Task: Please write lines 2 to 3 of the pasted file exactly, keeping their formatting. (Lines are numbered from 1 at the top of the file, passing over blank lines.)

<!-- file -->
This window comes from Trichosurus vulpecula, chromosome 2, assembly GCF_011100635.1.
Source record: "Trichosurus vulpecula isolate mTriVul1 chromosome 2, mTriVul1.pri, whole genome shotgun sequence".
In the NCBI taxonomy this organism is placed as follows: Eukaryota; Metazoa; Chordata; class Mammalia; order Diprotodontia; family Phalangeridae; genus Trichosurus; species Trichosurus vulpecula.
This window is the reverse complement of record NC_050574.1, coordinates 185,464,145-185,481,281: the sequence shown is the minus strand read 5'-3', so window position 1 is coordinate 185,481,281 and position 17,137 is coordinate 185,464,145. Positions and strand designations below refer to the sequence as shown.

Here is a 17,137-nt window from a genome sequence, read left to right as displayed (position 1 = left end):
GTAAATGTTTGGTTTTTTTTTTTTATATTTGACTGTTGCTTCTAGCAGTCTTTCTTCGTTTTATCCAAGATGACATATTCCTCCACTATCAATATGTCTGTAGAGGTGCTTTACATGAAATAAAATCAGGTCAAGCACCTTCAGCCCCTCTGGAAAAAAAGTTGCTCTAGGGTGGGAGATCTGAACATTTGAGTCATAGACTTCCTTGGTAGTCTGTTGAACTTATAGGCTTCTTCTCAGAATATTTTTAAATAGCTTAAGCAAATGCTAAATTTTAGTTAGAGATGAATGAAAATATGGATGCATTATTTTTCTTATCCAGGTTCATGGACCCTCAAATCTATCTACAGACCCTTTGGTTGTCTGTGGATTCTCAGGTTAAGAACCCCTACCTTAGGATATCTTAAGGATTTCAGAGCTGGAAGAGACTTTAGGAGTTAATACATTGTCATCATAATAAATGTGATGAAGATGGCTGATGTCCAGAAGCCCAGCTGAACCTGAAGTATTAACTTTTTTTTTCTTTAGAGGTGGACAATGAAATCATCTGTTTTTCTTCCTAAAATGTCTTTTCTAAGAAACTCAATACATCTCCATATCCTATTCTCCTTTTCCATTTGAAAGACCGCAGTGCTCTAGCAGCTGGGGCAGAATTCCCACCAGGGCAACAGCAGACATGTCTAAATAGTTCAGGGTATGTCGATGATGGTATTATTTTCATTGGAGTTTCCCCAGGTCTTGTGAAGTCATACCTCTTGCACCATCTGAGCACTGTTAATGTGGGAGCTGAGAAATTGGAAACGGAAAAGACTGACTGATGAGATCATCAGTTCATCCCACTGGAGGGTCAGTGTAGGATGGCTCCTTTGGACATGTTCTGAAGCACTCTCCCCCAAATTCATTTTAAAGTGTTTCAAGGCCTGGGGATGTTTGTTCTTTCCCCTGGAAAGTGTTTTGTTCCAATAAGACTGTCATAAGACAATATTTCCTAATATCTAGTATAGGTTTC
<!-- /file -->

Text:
Source record: "Trichosurus vulpecula isolate mTriVul1 chromosome 2, mTriVul1.pri, whole genome shotgun sequence".
In the NCBI taxonomy this organism is placed as follows: Eukaryota; Metazoa; Chordata; class Mammalia; order Diprotodontia; family Phalangeridae; genus Trichosurus; species Trichosurus vulpecula.